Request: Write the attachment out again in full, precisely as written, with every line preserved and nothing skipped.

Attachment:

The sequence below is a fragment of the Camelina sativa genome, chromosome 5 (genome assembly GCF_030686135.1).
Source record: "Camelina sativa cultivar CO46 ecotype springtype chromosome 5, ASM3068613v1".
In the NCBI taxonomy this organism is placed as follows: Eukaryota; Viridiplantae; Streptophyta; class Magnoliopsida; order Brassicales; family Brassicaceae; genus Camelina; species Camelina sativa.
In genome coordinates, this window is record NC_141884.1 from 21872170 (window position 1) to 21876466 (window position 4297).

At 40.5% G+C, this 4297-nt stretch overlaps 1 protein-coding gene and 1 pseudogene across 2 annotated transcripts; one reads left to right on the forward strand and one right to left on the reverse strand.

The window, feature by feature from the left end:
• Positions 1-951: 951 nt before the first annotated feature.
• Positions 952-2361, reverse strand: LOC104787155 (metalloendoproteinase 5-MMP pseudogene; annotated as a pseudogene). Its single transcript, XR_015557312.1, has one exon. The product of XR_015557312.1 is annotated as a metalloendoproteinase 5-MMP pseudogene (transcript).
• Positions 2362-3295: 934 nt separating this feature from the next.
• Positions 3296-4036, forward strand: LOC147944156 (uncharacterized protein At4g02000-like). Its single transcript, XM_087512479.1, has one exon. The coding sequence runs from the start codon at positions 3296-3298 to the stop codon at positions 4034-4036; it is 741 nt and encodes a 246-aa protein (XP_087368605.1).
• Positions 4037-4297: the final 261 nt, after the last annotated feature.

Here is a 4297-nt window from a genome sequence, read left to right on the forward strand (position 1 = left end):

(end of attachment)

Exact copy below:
The sequence below is a fragment of the Camelina sativa genome, chromosome 5 (genome assembly GCF_030686135.1).
Source record: "Camelina sativa cultivar CO46 ecotype springtype chromosome 5, ASM3068613v1".
In the NCBI taxonomy this organism is placed as follows: Eukaryota; Viridiplantae; Streptophyta; class Magnoliopsida; order Brassicales; family Brassicaceae; genus Camelina; species Camelina sativa.
In genome coordinates, this window is record NC_141884.1 from 21872170 (window position 1) to 21876466 (window position 4297).

At 40.5% G+C, this 4297-nt stretch overlaps 1 protein-coding gene and 1 pseudogene across 2 annotated transcripts; one reads left to right on the forward strand and one right to left on the reverse strand.

The window, feature by feature from the left end:
• Positions 1-951: 951 nt before the first annotated feature.
• Positions 952-2361, reverse strand: LOC104787155 (metalloendoproteinase 5-MMP pseudogene; annotated as a pseudogene). Its single transcript, XR_015557312.1, has one exon. The product of XR_015557312.1 is annotated as a metalloendoproteinase 5-MMP pseudogene (transcript).
• Positions 2362-3295: 934 nt separating this feature from the next.
• Positions 3296-4036, forward strand: LOC147944156 (uncharacterized protein At4g02000-like). Its single transcript, XM_087512479.1, has one exon. The coding sequence runs from the start codon at positions 3296-3298 to the stop codon at positions 4034-4036; it is 741 nt and encodes a 246-aa protein (XP_087368605.1).
• Positions 4037-4297: the final 261 nt, after the last annotated feature.

Here is a 4297-nt window from a genome sequence, read left to right on the forward strand (position 1 = left end):